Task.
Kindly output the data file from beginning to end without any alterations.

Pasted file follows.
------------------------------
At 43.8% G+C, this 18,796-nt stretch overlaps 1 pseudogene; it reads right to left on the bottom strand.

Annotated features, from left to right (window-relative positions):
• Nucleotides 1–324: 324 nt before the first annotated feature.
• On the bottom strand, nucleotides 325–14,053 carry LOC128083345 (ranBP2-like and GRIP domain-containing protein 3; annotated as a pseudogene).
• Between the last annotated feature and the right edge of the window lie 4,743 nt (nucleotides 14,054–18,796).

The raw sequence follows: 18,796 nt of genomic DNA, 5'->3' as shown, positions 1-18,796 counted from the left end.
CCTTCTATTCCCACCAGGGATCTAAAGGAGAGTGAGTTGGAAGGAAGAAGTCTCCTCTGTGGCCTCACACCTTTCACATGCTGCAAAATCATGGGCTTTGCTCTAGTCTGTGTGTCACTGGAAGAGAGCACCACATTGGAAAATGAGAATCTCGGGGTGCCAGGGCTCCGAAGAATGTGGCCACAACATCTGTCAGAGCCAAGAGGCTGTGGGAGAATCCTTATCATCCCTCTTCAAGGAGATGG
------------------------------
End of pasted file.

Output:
At 43.8% G+C, this 18,796-nt stretch overlaps 1 pseudogene; it reads right to left on the bottom strand.

Annotated features, from left to right (window-relative positions):
• Nucleotides 1–324: 324 nt before the first annotated feature.
• On the bottom strand, nucleotides 325–14,053 carry LOC128083345 (ranBP2-like and GRIP domain-containing protein 3; annotated as a pseudogene).
• Between the last annotated feature and the right edge of the window lie 4,743 nt (nucleotides 14,054–18,796).

The raw sequence follows: 18,796 nt of genomic DNA, 5'->3' as shown, positions 1-18,796 counted from the left end.
CCTTCTATTCCCACCAGGGATCTAAAGGAGAGTGAGTTGGAAGGAAGAAGTCTCCTCTGTGGCCTCACACCTTTCACATGCTGCAAAATCATGGGCTTTGCTCTAGTCTGTGTGTCACTGGAAGAGAGCACCACATTGGAAAATGAGAATCTCGGGGTGCCAGGGCTCCGAAGAATGTGGCCACAACATCTGTCAGAGCCAAGAGGCTGTGGGAGAATCCTTATCATCCCTCTTCAAGGAGATGG